#+TITLE: The Asyncio Scheduler

If you read the PEP 3156 closely, you'll read a brief description of
the task scheduler introduced with it (emphasis mine).

#+begin_quote
The proposal includes a pluggable event loop (...) a higher-level
scheduler based on yield from (PEP 380). 
(...)
The scheduler is not pluggable; pluggability occurs at the event loop
level, and the standard scheduler implementation should work with any
conforming event loop implementation. (In fact this is an important
litmus test for conforming implementations.) 
(...)
For interoperability between code written using coroutines and other
async frameworks, the scheduler defines a Task class that behaves like
a Future. A framework that interoperates at the event loop level can
wait for a Future to complete by adding a callback to the
Future. Likewise, the scheduler offers an operation to suspend a
coroutine until a callback is called. 
(...)
The scheduler has no public interface. You interact with it by using
yield from future and yield from task. In fact, *there is no single
object representing the scheduler -- its behavior is implemented by
the Task and Future classes* using only the public interface of the 
event loop, so it will work with third-party event loop
implementations, too. 
#+end_quote

The lack of details around the behavior of the scheduler as well as
the unexpected behavior described in Latency in Asynchronous Python
made me fairly curious about the internals of the scheduler: leading
to this post.


The heart of the scheduler revolves around Tasks: every time a Task is
created, 
- it's enqueued onto the current event loop to "step" with a call_soon
- and updates global state around what's going on with the world:
  maintained in a weakset with all alive tasks:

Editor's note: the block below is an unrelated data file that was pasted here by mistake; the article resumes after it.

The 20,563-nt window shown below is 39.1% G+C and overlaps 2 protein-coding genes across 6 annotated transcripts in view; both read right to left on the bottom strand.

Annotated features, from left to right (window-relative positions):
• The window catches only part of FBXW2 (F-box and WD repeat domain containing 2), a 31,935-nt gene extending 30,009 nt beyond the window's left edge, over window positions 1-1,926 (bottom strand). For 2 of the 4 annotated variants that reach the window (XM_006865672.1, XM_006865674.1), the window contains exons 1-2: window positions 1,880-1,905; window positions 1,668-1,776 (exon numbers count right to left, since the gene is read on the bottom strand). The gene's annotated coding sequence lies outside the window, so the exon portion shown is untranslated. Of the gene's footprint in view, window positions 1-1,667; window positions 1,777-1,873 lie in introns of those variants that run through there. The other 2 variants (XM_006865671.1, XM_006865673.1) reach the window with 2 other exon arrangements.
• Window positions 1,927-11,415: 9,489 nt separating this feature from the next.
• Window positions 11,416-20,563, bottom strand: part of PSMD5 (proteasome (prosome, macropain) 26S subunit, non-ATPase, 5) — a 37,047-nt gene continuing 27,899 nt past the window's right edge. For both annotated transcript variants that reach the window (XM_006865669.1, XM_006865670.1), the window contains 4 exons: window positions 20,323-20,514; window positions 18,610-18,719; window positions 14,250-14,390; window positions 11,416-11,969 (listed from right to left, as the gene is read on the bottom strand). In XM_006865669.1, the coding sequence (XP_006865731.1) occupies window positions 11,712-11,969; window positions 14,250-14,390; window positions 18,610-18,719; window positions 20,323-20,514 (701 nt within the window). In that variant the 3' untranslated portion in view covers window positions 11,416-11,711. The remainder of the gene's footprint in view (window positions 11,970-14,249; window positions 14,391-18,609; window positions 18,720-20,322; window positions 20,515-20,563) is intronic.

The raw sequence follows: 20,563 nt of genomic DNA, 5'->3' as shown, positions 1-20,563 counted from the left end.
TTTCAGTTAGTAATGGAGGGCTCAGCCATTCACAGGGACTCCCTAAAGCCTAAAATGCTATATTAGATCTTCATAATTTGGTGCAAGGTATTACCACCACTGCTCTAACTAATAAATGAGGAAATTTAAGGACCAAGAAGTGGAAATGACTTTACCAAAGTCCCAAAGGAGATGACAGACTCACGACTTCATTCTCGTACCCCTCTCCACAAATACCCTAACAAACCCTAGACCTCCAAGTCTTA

asyncio.tasks._all_tasks and currently active tasks in a loop to
  task dictionary: asyncio.tasks._current_tasks.
  
The next interesting part is how it decides if a coroutine is finished,
should yield to allow something else to run, or is simply returning a
value that can return immediately.

I have to admit to being very confused the first time I traced a call
with an async generator that yielded values and finding out that the
outer coroutine never yielded. The magic is in
asyncio.tasks.Task.__step, which checks the return values from calling
coroutine.send(None) (called result):
- if things don't break: 
  - it checks result for the magic, duck typed attribute
    _asyncio_future_blocking 
    - If the attribute is set and True: the task is now await-ing
      result. A callback to restart the current parent task is added
      before leaving the task.
- if result is None, it's treated as relinquishing control to allow
  moving to the next task.
- otherwise it fails with StopIteration, which is saved (depending on how
  the task was canceled or not)
- or it fails with CancelledError and the task is canceled.
- or it simply fails with a general exception: which are also special
  cased -- KeyboardInterrupt and SystemExit are immediately
  propagated, the others are captured for later





misc links: https://docs.python.org/3/howto/clinic.html